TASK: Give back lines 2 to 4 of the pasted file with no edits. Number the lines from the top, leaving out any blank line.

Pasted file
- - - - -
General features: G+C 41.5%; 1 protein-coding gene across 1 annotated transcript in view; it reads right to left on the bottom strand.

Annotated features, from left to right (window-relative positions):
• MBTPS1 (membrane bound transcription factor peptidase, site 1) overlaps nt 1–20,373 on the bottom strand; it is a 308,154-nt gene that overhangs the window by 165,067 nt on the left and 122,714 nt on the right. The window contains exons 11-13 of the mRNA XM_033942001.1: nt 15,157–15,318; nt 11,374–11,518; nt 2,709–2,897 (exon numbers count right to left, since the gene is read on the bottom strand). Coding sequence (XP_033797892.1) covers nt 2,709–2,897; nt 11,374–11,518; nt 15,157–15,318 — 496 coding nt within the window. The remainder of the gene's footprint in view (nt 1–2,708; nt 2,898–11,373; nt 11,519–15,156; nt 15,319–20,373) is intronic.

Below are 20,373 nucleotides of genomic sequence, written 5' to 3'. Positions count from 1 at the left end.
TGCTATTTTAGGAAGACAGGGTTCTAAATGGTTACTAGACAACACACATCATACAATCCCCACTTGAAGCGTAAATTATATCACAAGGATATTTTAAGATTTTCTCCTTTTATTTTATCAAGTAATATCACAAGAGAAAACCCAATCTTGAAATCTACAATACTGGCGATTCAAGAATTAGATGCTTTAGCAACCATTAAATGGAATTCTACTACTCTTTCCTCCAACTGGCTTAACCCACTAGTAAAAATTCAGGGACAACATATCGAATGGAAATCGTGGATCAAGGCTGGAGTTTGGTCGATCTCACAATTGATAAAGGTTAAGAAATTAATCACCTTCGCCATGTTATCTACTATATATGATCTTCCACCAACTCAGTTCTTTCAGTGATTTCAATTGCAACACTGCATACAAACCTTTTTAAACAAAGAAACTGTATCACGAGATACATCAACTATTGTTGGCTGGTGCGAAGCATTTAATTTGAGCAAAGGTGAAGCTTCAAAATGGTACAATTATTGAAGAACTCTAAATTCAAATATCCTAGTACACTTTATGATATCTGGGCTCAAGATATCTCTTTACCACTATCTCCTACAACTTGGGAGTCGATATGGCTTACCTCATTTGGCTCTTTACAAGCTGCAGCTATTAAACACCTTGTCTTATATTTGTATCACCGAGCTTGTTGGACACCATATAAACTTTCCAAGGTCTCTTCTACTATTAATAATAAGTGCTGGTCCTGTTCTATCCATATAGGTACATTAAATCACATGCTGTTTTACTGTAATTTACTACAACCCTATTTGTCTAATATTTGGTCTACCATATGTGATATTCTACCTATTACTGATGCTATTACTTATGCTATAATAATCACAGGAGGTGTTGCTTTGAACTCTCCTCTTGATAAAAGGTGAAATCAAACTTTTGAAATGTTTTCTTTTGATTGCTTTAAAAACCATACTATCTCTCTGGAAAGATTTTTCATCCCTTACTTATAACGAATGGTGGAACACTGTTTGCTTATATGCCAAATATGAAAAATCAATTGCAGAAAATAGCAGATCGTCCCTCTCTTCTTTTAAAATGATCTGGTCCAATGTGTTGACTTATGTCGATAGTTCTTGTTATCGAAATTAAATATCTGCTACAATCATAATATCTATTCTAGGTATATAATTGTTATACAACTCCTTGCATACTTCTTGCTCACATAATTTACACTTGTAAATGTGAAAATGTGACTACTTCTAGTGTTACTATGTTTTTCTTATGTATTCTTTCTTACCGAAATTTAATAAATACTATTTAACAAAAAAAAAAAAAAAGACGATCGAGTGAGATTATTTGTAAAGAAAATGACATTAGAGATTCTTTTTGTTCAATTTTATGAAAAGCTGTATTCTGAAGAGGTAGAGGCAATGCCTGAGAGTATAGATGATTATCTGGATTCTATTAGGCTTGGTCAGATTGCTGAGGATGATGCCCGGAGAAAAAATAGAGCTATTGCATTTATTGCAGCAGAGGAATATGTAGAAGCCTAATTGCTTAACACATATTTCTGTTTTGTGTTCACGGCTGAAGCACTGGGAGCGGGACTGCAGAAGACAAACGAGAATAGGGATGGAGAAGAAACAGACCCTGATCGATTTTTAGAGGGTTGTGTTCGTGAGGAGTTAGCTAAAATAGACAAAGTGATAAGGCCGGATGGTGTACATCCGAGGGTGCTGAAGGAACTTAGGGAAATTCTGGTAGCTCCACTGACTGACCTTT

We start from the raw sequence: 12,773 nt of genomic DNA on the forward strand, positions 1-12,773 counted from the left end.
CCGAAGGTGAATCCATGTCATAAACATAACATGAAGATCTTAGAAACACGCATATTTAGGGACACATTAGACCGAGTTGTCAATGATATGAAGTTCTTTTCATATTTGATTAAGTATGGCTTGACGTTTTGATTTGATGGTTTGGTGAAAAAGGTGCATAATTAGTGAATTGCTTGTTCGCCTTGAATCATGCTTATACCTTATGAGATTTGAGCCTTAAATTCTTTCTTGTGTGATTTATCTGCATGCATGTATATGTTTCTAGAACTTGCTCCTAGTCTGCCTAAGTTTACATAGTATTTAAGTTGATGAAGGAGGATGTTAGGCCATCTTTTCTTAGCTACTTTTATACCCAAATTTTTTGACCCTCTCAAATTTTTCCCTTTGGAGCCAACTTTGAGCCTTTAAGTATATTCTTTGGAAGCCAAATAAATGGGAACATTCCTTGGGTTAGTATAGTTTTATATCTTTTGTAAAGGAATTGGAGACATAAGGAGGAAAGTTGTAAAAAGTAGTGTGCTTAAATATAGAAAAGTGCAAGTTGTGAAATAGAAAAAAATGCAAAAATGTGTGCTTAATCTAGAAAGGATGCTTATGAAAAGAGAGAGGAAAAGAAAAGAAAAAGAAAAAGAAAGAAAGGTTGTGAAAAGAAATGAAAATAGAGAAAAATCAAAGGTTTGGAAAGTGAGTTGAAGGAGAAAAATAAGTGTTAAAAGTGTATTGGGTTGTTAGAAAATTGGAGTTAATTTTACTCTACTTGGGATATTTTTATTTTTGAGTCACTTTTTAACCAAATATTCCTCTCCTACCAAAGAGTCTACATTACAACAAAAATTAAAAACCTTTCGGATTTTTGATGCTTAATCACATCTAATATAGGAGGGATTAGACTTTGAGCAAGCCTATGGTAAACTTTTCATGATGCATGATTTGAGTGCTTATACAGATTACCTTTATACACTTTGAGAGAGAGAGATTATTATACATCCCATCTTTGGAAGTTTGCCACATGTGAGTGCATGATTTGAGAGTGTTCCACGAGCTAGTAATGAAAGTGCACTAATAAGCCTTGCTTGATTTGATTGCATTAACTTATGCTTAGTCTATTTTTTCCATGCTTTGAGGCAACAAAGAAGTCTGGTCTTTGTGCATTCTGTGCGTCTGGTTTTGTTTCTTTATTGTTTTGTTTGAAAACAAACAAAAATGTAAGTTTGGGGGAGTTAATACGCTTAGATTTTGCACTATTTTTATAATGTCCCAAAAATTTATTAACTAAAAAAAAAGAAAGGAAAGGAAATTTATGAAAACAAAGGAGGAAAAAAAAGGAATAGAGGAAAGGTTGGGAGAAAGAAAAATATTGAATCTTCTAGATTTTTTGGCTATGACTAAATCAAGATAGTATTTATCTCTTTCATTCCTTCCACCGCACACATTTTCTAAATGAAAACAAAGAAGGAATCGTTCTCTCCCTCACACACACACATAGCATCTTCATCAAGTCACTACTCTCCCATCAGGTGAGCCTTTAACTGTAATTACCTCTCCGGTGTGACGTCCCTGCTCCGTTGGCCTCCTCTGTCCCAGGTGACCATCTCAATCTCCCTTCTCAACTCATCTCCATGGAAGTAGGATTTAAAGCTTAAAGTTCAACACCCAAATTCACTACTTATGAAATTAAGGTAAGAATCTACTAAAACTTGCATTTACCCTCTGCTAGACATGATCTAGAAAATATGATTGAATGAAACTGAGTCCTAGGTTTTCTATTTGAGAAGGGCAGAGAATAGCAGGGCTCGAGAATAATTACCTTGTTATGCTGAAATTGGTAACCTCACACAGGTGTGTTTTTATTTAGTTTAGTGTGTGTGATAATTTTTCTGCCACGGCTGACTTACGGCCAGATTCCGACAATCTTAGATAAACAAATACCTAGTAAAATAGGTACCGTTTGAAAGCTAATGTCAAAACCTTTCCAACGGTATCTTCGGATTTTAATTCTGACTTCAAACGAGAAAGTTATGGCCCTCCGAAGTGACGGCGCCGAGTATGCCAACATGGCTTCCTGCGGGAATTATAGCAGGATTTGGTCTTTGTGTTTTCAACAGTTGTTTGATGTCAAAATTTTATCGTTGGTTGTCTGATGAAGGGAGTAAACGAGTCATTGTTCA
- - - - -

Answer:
Annotated features, from left to right (window-relative positions):
• MBTPS1 (membrane bound transcription factor peptidase, site 1) overlaps nt 1–20,373 on the bottom strand; it is a 308,154-nt gene that overhangs the window by 165,067 nt on the left and 122,714 nt on the right. The window contains exons 11-13 of the mRNA XM_033942001.1: nt 15,157–15,318; nt 11,374–11,518; nt 2,709–2,897 (exon numbers count right to left, since the gene is read on the bottom strand). Coding sequence (XP_033797892.1) covers nt 2,709–2,897; nt 11,374–11,518; nt 15,157–15,318 — 496 coding nt within the window. The remainder of the gene's footprint in view (nt 1–2,708; nt 2,898–11,373; nt 11,519–15,156; nt 15,319–20,373) is intronic.

Below are 20,373 nucleotides of genomic sequence, written 5' to 3'. Positions count from 1 at the left end.